Turbulence on the way

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The greatest danger in times of turbulence is not the turbulence; it is to act with yesterday’s logic.

Peter F. Drucker

Somehow I feel like we have been in this space before. Worried, nervous, fearful, uncertain. Moving towards the “fourth wave”, hoping that in this giant ship our vaccines have been disguised as life jackets. Will they keep us safe? We threw away the other public health measures. It’s like try to navigate the high seas without a compass to guide the way.

Do we have to isolate, lock down again? Really, why can’t people just work together.

School is starting soon and anxiety is amplified. Whether you believe this is going to be a problem or not, it seems that everyone has an opinion and feels compelled to share their beliefs. And the individual holding on to those beliefs is without doubt and certain that they are the only correct ones to have.

What about shaming and blaming? Does it help? I am left wondering what our lives would be like if we were just kinder to one another. Worked towards societal collaboration. That doesn’t seem to be a viable option for many.

If we were flying in an airplane and we were about to move through turbulence, a pilot would tell us what was going to happen, what we needed to do, and encourage us by indicating that all would be okay. We would quietly pray, hope, ignore what is happening, talk through it, or simply go to sleep. But we would all do the same thing so that at the end of the rocky ride we could land safely together.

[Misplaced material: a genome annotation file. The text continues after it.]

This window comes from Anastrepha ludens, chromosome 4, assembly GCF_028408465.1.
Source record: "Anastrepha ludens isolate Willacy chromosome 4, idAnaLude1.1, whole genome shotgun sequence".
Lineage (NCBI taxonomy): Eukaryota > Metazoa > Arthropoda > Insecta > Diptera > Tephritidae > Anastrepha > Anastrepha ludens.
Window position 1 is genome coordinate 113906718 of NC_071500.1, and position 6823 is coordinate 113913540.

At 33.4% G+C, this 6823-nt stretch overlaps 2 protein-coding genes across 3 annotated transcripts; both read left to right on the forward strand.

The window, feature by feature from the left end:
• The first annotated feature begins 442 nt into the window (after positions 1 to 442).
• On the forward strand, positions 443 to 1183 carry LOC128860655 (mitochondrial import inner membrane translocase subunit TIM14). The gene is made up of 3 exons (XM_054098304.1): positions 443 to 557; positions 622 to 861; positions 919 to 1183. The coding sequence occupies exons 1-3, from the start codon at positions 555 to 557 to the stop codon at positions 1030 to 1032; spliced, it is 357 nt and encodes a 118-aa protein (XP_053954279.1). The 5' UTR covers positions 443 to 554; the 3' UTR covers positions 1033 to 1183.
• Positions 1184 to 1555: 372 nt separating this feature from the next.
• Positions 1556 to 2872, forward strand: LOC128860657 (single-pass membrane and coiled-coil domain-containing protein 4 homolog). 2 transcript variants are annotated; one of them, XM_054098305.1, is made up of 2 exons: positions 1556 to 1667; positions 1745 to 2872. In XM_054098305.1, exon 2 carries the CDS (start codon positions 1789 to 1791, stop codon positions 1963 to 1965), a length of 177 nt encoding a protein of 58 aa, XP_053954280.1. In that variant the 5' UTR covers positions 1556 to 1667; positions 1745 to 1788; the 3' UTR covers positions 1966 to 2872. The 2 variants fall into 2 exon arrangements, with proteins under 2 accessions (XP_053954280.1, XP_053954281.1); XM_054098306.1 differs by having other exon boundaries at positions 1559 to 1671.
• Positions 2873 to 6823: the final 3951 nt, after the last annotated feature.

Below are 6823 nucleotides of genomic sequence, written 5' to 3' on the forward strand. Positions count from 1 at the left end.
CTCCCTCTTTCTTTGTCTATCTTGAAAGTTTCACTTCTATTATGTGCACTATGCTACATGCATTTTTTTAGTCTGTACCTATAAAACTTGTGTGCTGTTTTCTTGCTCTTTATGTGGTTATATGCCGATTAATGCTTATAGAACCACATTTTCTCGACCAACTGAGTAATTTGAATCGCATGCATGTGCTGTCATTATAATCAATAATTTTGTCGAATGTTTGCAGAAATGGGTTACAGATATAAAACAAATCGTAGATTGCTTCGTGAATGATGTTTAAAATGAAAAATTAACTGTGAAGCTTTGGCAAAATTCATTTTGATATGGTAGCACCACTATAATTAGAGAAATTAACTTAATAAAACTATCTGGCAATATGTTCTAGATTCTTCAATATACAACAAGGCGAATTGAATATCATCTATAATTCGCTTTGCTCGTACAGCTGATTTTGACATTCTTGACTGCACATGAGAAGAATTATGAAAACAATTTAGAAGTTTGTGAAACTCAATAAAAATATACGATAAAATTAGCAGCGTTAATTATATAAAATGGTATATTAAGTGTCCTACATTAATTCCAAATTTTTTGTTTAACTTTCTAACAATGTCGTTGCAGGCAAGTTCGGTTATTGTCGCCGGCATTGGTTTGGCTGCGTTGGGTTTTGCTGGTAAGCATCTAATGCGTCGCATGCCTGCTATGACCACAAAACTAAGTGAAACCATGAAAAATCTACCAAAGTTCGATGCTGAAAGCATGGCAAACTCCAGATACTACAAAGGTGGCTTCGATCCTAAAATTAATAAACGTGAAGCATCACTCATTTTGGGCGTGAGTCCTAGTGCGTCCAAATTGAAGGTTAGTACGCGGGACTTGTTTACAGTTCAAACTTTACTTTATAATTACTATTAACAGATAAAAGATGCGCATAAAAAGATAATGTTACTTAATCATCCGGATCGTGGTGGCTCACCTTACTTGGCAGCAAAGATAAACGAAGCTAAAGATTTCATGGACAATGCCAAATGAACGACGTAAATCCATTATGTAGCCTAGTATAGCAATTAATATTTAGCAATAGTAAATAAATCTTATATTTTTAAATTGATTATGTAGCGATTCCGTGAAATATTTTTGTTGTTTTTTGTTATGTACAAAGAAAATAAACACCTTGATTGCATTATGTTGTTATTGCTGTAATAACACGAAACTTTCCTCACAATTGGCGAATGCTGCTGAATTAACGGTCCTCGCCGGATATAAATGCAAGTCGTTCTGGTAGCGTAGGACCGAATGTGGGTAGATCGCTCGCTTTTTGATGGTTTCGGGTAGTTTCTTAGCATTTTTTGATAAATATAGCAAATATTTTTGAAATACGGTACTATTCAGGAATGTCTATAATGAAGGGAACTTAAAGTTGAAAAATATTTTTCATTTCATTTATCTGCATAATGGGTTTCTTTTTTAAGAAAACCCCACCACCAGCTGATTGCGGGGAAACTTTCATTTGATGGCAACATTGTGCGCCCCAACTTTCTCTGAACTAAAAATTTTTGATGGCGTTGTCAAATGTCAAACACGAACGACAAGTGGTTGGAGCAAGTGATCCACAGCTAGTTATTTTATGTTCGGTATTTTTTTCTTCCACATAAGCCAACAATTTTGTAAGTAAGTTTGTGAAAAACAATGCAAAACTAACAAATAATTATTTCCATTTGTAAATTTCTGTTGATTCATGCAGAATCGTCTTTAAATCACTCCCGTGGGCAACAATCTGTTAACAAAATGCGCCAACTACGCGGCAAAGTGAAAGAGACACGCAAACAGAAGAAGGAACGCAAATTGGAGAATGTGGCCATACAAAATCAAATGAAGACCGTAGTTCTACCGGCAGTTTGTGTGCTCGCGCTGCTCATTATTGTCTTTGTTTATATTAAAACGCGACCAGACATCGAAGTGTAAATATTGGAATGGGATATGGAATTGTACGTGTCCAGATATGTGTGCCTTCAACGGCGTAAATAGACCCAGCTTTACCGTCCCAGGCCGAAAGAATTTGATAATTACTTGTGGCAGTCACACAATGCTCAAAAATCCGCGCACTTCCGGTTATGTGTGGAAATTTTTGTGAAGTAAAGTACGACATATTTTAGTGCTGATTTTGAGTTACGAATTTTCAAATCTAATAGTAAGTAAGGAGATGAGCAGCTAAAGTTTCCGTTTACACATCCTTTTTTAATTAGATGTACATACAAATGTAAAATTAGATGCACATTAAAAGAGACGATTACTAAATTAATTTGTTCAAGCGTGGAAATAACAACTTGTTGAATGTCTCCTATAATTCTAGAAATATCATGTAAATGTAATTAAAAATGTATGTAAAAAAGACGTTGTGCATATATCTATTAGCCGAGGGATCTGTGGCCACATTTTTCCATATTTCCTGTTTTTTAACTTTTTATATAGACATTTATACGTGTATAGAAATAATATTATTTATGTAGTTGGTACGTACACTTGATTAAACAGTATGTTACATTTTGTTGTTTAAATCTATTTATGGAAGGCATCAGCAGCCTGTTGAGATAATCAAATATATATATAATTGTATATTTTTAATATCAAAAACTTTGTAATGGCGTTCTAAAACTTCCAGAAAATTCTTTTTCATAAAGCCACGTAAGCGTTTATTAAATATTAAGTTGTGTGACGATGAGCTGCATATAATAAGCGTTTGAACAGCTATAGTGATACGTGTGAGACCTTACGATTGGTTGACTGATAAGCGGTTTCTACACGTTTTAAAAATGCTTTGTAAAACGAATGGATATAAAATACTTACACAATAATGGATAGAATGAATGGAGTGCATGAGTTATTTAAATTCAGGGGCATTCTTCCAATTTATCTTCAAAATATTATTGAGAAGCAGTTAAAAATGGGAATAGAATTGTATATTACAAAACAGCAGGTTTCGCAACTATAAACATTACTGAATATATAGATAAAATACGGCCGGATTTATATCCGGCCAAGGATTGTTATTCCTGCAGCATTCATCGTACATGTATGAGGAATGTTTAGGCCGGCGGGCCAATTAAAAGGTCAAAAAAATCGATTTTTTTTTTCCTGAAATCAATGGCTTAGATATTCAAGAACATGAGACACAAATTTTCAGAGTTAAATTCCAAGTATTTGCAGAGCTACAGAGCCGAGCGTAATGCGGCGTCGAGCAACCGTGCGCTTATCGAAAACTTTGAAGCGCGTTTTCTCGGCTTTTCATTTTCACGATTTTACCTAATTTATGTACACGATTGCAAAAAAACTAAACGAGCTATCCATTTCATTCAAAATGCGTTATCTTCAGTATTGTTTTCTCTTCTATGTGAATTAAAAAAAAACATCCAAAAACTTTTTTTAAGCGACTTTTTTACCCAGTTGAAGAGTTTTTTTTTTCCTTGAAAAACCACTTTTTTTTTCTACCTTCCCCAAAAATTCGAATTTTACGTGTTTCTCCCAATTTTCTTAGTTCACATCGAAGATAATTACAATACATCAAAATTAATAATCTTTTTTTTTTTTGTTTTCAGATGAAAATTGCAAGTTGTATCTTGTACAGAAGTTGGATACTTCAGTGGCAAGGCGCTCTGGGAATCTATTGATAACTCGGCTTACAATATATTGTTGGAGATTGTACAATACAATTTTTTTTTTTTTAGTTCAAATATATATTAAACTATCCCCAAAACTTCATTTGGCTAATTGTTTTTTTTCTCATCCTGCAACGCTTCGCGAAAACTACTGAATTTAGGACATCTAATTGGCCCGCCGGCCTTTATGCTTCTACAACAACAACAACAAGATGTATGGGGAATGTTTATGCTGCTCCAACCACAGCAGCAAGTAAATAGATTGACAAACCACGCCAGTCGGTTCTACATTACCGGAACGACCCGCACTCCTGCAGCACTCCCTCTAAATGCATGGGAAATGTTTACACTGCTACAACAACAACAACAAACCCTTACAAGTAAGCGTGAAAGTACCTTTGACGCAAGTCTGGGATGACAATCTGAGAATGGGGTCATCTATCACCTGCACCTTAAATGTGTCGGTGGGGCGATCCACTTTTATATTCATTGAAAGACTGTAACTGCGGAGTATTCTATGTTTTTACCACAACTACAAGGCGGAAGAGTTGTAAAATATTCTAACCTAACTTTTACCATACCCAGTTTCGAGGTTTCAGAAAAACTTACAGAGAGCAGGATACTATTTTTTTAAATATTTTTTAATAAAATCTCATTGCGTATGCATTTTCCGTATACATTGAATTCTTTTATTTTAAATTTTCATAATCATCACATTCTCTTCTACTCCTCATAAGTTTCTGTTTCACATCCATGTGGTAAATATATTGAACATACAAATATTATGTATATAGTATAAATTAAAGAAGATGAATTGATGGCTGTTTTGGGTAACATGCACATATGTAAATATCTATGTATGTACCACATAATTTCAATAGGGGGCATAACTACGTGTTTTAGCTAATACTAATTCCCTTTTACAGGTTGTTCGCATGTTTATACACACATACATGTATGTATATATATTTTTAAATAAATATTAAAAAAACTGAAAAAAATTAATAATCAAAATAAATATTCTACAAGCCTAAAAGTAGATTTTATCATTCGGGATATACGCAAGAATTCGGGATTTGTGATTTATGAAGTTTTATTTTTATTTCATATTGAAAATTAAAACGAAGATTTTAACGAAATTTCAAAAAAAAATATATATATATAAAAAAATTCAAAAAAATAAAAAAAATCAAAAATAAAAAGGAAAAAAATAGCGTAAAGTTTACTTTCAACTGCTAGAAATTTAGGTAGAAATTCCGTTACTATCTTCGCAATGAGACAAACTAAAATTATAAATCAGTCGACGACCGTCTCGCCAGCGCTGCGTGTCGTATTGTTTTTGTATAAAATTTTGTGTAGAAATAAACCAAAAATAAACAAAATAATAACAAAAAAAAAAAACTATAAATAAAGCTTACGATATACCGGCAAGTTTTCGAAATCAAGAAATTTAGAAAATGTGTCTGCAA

We seem to missing a pilot for this upcoming turbulent ride. I wonder if that is all we are missing.

Stay healthy and safe!

Imagine a world where…

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Hope is important because it can make the present moment less difficult to bear. If we believe tomorrow will be better, we can bear a hardship today.

Thich Nhat Hanh

Imagine a world where:

There would be global understanding and actions on all measures required to address Covid to end this pandemic;

Countries share in commitments needed for the sustainability for vaccines and health care resources regardless of where you live on this planet;

Health care workers are shown the respect they deserve by people doing all they can to prevent illness rather than small groups banging pots and pans;

When people speak of individual freedoms, it just means being able to live in a world free of this virus;

Angry rhetoric gets replaced by care and concern for all peoples as a shared priority around the globe;

Political pandering is replaced by collaboration and co-operation to educate, encourage, and support and challenge the spread of misinformation;

Economic supports actually benefit real people so they can stay home when ill and struggling small business owners rather than bloat balance sheets of large corporations;

Efforts to continue professional sports are equally afforded to all artists so they may continue to bring their healing works to the world;

Hope becomes the driving force behind everyone’s desire to achieve a new normal where we could prevent this virus from disrupting and devastating lives again and again.

If only we could do more than just imagine a world where….

Stay healthy and safe!

Dreams vs. Deadlines

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The difference between a dream and a goal is a deadline

Gina Raimondo

Do our dreams move forward more easily when they have deadlines attached? I have been thinking about this a lot lately. One of the interesting aspects of my writing life has been my tendency to procrastinate which was not something I did when I worked full time. Although deadlines in my past life were at times stressful, the urgency with which they propelled me forward and kept me focused on meeting goals and task completion wasn’t something I ever thought much about.